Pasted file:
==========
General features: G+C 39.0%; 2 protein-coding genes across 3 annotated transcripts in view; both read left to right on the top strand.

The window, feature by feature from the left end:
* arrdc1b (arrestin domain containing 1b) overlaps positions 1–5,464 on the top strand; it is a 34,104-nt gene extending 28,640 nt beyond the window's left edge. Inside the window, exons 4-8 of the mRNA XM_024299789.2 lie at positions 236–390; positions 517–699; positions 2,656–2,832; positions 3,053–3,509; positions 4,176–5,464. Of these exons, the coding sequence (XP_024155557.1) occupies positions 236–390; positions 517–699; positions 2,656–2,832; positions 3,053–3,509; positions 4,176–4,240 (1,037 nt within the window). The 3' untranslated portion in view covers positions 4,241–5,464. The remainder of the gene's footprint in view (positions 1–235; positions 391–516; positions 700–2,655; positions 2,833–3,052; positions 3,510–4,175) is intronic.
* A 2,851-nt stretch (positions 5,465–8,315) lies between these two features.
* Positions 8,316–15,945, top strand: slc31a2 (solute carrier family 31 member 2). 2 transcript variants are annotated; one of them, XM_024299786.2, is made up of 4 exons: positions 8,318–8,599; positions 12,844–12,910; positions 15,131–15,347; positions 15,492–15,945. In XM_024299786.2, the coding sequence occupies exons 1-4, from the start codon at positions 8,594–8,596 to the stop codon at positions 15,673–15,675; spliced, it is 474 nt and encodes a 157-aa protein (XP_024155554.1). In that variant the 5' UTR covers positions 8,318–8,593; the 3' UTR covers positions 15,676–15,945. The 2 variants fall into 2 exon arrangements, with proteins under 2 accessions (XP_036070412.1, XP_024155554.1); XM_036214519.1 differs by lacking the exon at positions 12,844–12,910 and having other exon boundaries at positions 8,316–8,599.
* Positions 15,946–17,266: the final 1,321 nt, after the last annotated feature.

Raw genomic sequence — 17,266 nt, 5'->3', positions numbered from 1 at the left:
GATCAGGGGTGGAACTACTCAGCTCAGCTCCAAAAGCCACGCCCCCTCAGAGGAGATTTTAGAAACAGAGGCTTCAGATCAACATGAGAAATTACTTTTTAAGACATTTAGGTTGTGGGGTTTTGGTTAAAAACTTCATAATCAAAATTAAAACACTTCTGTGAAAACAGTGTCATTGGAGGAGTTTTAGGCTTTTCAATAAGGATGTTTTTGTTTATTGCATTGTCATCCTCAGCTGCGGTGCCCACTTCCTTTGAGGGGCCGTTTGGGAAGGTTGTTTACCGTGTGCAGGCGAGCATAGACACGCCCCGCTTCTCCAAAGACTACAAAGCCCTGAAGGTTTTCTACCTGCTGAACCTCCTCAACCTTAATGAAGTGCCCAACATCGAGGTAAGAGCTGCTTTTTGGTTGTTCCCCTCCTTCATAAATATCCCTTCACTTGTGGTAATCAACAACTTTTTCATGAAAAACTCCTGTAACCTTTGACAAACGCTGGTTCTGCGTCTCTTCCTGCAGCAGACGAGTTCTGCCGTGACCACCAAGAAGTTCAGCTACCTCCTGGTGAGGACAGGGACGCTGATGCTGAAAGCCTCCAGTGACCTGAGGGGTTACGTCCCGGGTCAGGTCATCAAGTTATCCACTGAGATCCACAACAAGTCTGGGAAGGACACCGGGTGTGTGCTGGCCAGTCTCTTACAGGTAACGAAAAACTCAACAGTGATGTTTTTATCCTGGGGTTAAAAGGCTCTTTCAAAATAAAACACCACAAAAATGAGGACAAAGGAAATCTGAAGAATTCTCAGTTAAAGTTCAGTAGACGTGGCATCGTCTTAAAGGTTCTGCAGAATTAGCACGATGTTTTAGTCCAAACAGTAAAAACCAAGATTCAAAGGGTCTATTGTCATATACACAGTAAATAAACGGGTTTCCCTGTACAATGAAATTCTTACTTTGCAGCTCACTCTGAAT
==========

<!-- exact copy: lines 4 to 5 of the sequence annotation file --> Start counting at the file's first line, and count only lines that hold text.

* A 2,851-nt stretch (positions 5,465–8,315) lies between these two features.
* Positions 8,316–15,945, top strand: slc31a2 (solute carrier family 31 member 2). 2 transcript variants are annotated; one of them, XM_024299786.2, is made up of 4 exons: positions 8,318–8,599; positions 12,844–12,910; positions 15,131–15,347; positions 15,492–15,945. In XM_024299786.2, the coding sequence occupies exons 1-4, from the start codon at positions 8,594–8,596 to the stop codon at positions 15,673–15,675; spliced, it is 474 nt and encodes a 157-aa protein (XP_024155554.1). In that variant the 5' UTR covers positions 8,318–8,593; the 3' UTR covers positions 15,676–15,945. The 2 variants fall into 2 exon arrangements, with proteins under 2 accessions (XP_036070412.1, XP_024155554.1); XM_036214519.1 differs by lacking the exon at positions 12,844–12,910 and having other exon boundaries at positions 8,316–8,599.